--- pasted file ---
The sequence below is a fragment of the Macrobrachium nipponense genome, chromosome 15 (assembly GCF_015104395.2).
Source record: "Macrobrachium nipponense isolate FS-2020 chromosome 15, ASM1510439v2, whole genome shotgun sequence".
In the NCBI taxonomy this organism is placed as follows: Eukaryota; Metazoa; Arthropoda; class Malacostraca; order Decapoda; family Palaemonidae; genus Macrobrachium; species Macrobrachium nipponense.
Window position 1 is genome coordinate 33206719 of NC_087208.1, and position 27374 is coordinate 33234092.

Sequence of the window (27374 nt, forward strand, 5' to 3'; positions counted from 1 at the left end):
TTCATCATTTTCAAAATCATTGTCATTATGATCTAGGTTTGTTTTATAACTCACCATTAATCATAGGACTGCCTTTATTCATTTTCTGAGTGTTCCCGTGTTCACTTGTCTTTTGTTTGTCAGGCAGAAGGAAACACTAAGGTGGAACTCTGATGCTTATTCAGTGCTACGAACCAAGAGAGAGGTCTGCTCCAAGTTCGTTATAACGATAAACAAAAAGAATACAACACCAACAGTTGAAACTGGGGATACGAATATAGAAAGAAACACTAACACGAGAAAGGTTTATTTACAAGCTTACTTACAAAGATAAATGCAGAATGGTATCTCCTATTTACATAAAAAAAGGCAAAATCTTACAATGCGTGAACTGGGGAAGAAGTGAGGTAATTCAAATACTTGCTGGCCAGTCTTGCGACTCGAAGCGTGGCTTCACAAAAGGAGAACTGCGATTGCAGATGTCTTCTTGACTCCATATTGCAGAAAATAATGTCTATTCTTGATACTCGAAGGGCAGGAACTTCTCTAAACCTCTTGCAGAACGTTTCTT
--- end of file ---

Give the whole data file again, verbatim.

The sequence below is a fragment of the Macrobrachium nipponense genome, chromosome 15 (assembly GCF_015104395.2).
Source record: "Macrobrachium nipponense isolate FS-2020 chromosome 15, ASM1510439v2, whole genome shotgun sequence".
In the NCBI taxonomy this organism is placed as follows: Eukaryota; Metazoa; Arthropoda; class Malacostraca; order Decapoda; family Palaemonidae; genus Macrobrachium; species Macrobrachium nipponense.
Window position 1 is genome coordinate 33206719 of NC_087208.1, and position 27374 is coordinate 33234092.

Sequence of the window (27374 nt, forward strand, 5' to 3'; positions counted from 1 at the left end):
TTCATCATTTTCAAAATCATTGTCATTATGATCTAGGTTTGTTTTATAACTCACCATTAATCATAGGACTGCCTTTATTCATTTTCTGAGTGTTCCCGTGTTCACTTGTCTTTTGTTTGTCAGGCAGAAGGAAACACTAAGGTGGAACTCTGATGCTTATTCAGTGCTACGAACCAAGAGAGAGGTCTGCTCCAAGTTCGTTATAACGATAAACAAAAAGAATACAACACCAACAGTTGAAACTGGGGATACGAATATAGAAAGAAACACTAACACGAGAAAGGTTTATTTACAAGCTTACTTACAAAGATAAATGCAGAATGGTATCTCCTATTTACATAAAAAAAGGCAAAATCTTACAATGCGTGAACTGGGGAAGAAGTGAGGTAATTCAAATACTTGCTGGCCAGTCTTGCGACTCGAAGCGTGGCTTCACAAAAGGAGAACTGCGATTGCAGATGTCTTCTTGACTCCATATTGCAGAAAATAATGTCTATTCTTGATACTCGAAGGGCAGGAACTTCTCTAAACCTCTTGCAGAACGTTTCTT